Piper Punches is an author of fiction and truth, tackling topics on social justice, mindful living, creativity, and the writing life. She is the Amazon bestselling author of The Waiting Room, and the short story, Missing Girl. Piper is also a regular contributor to Thrive Global. Her newest book, 60 Days (Missing Girl Series – Book 1) is currently available on Amazon. For a limited time, readers can sign up to get a free copy of Missing Girl here.


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Have You Become a Mindful Snob?

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This year, I’ve shared a little bit of my mindful journey with you. I’ve written about how often this journey has been less blissful, more uncomfortable. I’ve shared how the process has felt inauthentic when I’ve slid back into old habits: getting into my head, giving in to melancholy, and hanging on to longing. Those are three things I must hold at arm’s length because they’re not good for me. Today, though, I don’t want to talk about these little bumps in this mindful trek. Instead, I want to talk about how others play a role in our mindfulness.

 

Wait. What? Isn’t mindful living about connecting with oneself and tapping into our own superpower?

 

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Why It’s Important to Let Go of Hobbies that No Longer Serve You

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Every year at the end of March I get excited about planting my garden. Whether the Midwest air has turned a corner toward warmer days or the threat of frost hasn’t quite left, it doesn’t matter. Once April is in my sights, I start thinking about what I want to grow in my small garden for the season. It’s a ritual I’ve enjoyed every year for more than 10 years. Watching the fruits of my labor (yes, pun intended) blossom into something nourishing for my family served me a tremendous amount of joy. The garden is where my youngest daughter and I experimented with different varieties of tomatoes, tried our hand at growing watermelon, laughed when we pulled vines from the ground and discovered potato-like roots (tubers, for those of you wondering), and were genuinely shocked the first time grape tomatoes grew from the previous years’ fruits that we left rotting away over the winter. Working in the garden was a new experience every year.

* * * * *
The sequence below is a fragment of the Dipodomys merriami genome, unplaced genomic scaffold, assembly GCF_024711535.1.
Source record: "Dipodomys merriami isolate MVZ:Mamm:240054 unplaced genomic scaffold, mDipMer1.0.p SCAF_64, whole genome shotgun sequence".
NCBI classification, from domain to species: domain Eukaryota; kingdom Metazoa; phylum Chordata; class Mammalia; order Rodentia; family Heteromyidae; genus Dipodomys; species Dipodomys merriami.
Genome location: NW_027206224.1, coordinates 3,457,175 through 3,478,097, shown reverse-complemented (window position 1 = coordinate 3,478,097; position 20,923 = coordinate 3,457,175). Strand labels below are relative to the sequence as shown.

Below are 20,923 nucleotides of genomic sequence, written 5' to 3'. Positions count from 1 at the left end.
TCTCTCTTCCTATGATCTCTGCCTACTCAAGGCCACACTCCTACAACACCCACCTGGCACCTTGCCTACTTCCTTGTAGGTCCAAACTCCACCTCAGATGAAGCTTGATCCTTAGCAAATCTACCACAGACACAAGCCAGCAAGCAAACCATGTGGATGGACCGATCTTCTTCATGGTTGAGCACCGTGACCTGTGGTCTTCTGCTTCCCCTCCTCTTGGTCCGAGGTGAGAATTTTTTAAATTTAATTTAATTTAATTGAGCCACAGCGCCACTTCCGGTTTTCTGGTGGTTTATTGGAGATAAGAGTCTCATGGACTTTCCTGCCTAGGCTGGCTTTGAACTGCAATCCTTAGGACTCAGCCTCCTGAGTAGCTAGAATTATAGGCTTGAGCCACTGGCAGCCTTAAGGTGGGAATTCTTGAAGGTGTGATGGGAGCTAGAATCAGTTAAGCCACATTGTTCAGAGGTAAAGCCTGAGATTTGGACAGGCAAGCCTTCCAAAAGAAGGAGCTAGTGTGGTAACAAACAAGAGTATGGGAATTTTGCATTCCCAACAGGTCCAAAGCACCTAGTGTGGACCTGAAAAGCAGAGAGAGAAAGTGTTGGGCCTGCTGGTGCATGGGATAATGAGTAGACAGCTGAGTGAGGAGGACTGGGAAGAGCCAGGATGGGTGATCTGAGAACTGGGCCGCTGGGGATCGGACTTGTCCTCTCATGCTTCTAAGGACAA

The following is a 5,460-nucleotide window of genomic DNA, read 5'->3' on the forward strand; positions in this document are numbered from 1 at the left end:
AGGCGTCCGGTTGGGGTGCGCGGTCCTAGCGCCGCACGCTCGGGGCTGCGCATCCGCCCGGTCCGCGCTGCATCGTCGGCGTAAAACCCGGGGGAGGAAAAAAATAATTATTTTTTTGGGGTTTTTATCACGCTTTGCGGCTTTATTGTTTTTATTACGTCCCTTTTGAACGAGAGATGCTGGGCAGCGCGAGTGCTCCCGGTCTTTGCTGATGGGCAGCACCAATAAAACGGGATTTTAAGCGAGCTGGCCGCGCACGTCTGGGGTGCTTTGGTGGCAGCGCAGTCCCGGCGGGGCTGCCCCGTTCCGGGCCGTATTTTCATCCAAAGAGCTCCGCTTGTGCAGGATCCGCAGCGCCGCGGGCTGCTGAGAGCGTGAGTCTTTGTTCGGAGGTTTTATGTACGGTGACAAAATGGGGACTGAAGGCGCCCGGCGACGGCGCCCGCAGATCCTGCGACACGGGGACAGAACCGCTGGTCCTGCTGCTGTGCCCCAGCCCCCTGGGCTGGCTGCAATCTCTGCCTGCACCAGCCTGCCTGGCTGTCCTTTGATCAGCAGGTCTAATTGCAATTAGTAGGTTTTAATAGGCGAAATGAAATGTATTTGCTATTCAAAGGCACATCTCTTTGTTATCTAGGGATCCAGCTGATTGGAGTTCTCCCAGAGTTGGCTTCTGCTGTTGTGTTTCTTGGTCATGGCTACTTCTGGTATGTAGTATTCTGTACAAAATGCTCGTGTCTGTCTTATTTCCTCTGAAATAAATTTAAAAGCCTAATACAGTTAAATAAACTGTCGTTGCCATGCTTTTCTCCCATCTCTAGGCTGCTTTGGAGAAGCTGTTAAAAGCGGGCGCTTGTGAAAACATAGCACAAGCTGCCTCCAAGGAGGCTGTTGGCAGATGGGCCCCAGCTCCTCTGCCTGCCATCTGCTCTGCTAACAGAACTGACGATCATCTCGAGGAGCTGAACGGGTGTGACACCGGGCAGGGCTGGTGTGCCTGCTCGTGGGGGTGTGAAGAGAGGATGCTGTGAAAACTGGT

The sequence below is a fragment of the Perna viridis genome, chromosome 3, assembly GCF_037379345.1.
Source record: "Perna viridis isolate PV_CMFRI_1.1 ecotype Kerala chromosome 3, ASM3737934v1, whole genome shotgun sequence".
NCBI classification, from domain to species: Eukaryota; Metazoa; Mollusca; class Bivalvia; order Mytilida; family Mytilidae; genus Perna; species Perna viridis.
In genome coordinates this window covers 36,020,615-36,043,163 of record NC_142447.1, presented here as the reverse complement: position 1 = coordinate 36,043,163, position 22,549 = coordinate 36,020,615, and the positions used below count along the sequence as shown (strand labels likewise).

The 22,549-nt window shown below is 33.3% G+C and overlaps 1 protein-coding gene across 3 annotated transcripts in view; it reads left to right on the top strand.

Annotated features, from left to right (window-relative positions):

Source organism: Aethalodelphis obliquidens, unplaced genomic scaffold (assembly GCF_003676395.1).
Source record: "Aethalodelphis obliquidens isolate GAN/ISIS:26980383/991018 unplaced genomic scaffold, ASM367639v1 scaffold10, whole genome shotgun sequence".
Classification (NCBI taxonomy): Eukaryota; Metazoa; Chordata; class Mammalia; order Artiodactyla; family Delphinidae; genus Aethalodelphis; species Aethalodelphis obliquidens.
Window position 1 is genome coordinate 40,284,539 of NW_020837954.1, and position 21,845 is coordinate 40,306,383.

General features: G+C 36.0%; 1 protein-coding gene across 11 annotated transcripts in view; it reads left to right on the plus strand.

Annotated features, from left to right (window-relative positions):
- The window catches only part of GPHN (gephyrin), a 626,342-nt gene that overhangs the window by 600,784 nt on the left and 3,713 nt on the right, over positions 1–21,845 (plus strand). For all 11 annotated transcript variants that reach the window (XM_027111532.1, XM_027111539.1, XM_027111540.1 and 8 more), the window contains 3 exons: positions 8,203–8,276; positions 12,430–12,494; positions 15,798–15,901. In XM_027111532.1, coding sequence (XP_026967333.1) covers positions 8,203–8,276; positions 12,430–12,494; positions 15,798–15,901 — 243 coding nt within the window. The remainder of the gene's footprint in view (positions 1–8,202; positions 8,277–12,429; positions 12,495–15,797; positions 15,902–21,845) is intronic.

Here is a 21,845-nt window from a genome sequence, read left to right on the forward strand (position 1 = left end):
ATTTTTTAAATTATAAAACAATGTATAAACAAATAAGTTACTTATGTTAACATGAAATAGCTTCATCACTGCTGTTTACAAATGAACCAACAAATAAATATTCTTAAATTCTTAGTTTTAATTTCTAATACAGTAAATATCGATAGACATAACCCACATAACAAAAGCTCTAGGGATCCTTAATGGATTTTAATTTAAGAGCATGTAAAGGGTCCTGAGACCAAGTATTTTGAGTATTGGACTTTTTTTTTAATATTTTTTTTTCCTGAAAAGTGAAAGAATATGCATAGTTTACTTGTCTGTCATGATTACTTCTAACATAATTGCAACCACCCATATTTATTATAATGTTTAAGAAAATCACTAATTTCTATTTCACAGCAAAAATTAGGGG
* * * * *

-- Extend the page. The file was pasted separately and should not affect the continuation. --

Unfortunately, though, time marches forward.

 

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5 Ways a Regular Yoga Practice Creates Easy Living

5 Ways a Regular Yoga Practice Creates Easy Living

Let’s clear the air.

 

First, I’ve never been one to receive messages with an open heart or mind. Accepting things at face value seemed too easy. Secondly, believe me when I say that taking the path of least resistance wasn’t a familiar trail. While others learned life lessons quickly, I seemed to stumble and make the same mistakes over and over again. I continued to spend money I didn’t have. I loved too much or too little. Let’s not talk about forgiveness – myself or others. I found it difficult to accept my shortcomings and I walked around angry so much of the time. This way of living ruled my life from the time I was in my mid-twenties to about two years ago when I started seriously practicing yoga and, even more recently, as I’ve embraced mindful living.

 

The lessons I’ve learned from yoga can be learned anywhere if you’re the sort of person who gets it right away. By “gets it” I refer to figuring out life with relative ease. For some of us though, we need those ah-ha moments. Those rare moments of clarity that seem to catapult you from ignorance to enlightenment in zero to thirty seconds. I found mine on the yoga mat somewhere between down dog and Savasana. In those moments, here is what I came to believe as my truth.

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30 Simple Ways to Create Balance and Connection

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